Rooster. Batalha Monastery (Portugal).

 

Now we’re going to talk about one of my favourite animals, the cat. Although it’s a domestic creature, the cat doesn’t like being shut in, so it’s a symbol of freedom. This is why it appears on a number of coats of arms: the ancient Alans, Burgundians and Suebis carried it on their ensigns, showing that, just as cats cannot be forcefully contained, these nations refused to accept servitude. In Aristotle’s time they were regarded as lustful animals. Cats are nocturnal creatures. At night their eyes shine: “It overcomes the darkness of the night with the embers of its eyes” (Thomas de Cantimpré, 13th century). In Egypt, the changes in cats’ pupils to adapt to light evoked the phases of the moon. Nocturnal, with shining eyes and lustful, all attributes that in medieval times unfortunately meant that the cat was regarded as a symbol of the devil and companion of witches, who were often said to adopt the form of a black cat. All this, together with the idea that they bring bad luck, has led to cats being sadly and unfairly treated cruelly and with contempt. But it’s not all bad. There is a legend called Gatta della Madonna that tells how at the birth of Christ a cat also gave birth to a litter of kittens in the same stable, which resulted in this cat being shown as having the sign of the cross on its back. Although it’s not often depicted in gargoyles, it does appear in other arts, such as in the Canterbury Bestiary (c. 1290-1300), and on a 12th century corbel in Notre Dame de Vouvant (France).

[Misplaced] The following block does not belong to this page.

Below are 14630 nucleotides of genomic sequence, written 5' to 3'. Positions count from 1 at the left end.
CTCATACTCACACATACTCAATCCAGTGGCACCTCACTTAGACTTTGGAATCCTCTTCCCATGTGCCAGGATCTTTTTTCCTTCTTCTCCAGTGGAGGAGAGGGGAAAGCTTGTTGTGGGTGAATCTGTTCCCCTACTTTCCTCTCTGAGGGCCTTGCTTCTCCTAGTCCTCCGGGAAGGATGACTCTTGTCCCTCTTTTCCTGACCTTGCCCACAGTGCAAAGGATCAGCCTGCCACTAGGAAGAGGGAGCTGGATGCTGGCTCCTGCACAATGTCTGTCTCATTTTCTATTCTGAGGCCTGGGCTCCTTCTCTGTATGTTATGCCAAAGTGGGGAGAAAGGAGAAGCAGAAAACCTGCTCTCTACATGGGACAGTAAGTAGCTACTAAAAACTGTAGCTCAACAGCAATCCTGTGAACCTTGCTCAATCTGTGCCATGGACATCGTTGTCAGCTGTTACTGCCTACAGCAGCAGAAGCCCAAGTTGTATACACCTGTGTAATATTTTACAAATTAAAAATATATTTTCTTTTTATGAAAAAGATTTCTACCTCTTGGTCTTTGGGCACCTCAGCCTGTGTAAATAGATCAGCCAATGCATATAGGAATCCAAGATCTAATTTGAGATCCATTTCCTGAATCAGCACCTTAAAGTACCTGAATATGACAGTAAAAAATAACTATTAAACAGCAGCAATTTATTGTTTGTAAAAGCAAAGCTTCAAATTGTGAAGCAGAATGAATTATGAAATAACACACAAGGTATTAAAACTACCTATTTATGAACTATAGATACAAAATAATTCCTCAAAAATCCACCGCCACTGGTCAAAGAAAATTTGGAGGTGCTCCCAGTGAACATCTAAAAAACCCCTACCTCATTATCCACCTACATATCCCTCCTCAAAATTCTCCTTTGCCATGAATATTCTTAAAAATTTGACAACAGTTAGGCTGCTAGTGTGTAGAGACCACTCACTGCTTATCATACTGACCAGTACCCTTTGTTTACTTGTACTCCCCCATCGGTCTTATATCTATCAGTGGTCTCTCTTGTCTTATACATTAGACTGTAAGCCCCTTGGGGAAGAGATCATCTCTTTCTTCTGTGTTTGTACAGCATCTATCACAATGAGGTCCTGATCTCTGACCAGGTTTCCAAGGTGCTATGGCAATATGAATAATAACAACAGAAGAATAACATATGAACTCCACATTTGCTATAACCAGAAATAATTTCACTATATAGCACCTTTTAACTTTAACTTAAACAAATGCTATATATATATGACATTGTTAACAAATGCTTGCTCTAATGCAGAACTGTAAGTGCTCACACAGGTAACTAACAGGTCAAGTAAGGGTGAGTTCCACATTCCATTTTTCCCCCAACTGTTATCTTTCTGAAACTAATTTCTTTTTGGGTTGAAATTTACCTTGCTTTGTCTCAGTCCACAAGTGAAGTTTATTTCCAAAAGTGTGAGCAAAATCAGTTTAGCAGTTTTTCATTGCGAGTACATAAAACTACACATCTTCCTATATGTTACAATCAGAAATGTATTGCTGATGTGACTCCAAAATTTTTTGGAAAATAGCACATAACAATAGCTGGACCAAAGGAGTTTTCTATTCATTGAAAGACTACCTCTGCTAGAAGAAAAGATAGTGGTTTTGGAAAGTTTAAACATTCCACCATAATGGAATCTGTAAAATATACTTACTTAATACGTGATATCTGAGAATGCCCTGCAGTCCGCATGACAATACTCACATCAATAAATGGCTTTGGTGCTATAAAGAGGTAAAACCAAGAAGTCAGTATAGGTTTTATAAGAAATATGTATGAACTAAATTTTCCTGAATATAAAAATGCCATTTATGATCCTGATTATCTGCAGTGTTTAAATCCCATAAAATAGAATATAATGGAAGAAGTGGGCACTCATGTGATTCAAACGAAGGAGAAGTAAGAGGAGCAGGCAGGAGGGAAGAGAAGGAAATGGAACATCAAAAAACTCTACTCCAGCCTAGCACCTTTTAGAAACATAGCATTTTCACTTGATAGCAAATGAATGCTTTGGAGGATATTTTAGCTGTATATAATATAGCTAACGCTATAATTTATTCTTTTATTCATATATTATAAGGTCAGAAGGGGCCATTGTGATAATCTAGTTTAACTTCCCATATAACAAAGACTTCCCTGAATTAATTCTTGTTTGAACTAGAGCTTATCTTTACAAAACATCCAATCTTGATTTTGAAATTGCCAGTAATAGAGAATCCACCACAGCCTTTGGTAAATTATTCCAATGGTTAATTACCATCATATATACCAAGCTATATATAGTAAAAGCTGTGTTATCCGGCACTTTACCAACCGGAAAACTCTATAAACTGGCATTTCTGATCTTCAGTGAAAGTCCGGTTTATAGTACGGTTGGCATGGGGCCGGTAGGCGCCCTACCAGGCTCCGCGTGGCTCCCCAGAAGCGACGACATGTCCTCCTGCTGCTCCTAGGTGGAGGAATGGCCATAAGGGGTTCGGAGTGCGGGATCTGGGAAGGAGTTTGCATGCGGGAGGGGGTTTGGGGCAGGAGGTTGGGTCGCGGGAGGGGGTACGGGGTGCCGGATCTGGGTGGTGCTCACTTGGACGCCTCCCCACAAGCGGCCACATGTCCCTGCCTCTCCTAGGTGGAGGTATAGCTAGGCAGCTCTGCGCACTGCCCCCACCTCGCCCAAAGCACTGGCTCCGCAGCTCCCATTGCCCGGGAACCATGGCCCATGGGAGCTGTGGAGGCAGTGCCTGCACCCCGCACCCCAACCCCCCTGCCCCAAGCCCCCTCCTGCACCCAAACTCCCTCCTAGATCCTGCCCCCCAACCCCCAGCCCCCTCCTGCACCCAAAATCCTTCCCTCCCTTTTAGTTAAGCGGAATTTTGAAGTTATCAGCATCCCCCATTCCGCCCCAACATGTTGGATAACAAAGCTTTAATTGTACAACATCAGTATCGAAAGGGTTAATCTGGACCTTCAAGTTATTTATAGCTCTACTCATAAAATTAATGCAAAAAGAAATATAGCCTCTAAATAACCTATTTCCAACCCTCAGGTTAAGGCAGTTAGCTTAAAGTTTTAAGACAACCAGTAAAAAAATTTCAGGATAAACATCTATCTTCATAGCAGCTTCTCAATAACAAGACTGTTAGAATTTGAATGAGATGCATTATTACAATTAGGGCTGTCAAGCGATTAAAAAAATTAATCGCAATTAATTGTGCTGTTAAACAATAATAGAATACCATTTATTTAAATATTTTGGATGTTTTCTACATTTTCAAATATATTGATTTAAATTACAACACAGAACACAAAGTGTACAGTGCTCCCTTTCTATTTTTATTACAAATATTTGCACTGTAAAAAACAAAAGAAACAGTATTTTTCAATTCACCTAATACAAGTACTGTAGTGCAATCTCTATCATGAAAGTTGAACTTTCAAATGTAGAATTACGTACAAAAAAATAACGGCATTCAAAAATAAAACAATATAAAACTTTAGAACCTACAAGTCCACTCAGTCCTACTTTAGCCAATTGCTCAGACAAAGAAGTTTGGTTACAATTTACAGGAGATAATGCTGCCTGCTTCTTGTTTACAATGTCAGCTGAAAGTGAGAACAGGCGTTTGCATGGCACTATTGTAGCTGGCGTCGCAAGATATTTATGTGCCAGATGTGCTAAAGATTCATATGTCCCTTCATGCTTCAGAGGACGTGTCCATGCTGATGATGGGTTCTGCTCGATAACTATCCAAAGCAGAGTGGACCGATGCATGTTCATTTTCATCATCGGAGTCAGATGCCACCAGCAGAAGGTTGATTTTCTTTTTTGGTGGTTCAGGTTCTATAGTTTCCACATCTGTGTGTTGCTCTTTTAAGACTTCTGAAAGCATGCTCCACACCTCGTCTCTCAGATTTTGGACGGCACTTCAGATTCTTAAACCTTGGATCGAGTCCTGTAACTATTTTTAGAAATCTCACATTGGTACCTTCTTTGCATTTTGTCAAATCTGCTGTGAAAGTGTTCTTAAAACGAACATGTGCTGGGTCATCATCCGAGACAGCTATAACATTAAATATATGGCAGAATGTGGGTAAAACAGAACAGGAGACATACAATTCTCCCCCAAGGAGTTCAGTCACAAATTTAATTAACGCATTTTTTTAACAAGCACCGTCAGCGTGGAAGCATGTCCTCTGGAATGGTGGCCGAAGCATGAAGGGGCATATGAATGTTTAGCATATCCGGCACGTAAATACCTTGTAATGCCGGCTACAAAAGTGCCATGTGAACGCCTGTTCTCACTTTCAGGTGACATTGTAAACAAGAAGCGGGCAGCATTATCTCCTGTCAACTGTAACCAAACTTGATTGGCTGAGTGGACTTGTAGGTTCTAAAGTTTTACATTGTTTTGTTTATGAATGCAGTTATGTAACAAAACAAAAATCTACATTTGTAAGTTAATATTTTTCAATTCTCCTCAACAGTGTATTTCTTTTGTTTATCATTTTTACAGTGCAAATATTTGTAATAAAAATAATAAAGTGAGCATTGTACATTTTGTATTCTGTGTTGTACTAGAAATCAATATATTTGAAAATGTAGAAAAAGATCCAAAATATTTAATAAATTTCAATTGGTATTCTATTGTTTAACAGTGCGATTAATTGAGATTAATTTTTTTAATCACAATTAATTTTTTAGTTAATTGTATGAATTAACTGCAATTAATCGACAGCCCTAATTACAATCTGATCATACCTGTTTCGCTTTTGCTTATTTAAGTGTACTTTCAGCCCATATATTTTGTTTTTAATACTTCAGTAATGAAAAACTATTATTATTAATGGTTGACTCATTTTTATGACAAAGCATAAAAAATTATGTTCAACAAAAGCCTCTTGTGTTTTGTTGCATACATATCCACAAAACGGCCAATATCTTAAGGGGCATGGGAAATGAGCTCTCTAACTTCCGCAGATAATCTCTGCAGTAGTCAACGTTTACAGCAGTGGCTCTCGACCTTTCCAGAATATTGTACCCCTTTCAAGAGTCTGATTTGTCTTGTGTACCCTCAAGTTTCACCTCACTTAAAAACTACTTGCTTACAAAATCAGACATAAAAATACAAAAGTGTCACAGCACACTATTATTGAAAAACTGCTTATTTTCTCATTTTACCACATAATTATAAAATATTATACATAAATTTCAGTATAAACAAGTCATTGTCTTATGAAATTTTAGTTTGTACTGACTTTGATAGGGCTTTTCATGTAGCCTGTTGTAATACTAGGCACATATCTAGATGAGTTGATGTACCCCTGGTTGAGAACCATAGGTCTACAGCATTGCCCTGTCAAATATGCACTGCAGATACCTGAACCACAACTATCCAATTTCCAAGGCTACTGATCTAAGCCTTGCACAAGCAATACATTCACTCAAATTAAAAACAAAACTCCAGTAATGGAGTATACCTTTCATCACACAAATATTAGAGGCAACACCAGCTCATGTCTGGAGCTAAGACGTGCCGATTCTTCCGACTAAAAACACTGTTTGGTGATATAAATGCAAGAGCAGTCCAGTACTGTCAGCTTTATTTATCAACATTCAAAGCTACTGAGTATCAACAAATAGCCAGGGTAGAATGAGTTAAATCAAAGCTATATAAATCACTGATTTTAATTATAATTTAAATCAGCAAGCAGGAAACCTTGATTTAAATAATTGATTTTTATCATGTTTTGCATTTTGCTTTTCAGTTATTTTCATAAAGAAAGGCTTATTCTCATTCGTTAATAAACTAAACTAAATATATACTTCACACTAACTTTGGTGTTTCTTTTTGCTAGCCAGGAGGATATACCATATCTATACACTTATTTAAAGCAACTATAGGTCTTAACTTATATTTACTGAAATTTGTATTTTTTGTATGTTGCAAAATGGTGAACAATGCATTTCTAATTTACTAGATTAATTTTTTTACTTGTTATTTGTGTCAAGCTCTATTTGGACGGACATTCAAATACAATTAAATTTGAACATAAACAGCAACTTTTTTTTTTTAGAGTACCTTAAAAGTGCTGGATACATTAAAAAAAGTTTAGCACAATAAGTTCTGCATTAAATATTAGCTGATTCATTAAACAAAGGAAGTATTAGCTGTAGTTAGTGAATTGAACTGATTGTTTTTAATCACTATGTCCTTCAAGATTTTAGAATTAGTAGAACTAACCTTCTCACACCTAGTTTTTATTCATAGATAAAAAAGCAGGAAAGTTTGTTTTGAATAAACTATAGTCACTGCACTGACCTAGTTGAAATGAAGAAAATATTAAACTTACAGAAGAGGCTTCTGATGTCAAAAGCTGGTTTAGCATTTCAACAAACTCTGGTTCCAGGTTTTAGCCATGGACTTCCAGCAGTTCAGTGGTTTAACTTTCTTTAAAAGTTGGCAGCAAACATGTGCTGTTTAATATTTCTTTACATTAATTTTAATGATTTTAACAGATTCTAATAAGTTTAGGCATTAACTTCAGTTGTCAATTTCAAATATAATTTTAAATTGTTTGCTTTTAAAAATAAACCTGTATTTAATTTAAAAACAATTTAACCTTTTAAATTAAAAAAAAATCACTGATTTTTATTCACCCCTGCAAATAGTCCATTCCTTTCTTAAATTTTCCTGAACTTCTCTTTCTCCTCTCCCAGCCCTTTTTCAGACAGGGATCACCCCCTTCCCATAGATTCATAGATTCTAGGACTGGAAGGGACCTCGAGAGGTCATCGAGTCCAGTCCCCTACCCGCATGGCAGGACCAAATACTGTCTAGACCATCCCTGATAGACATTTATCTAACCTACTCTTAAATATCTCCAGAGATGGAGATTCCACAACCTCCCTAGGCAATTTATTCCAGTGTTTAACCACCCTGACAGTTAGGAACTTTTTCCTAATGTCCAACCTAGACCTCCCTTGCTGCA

Cat. Alcobaça Monastery (Portugal).

 

Cat. León Cathedral (Spain).

 

Another unusual animal in gargoyle images is the monkey. The figure of the ape has been used to symbolise sin, malice, cunning and lust. It’s also the emblem of man’s lazy soul. The monkey also symbolises the devil, which is sometimes shown in the form of an ape, and when it is depicted in chains it’s connected with the idea of sin conquered by faith and virtue. Apes sometimes appear together with other animals in scenes of the Visitation of the Magi. You can also see it portrayed in other arts, such as in the 14th century Bestiary of El Escorial.

 

Monkey. New City Hall in Munich (Germany).

 

Monkey. Batalha Monastery (Portugal).

 

For authors like Cirlot (Dictionary of Symbols, 1969), animal symbolism can be linked with totemism and zoolatry. We’re talking about a symbolic need that began with the very earliest tribes, that continues to this day and that “will last while there are humans on the earth”. For Cassirer (Mythical Thought, 1971) the totemic image is an authentic identity, there seems to be no difference between man and beast; a “psychic identity” linking primitive humans and some wild animals.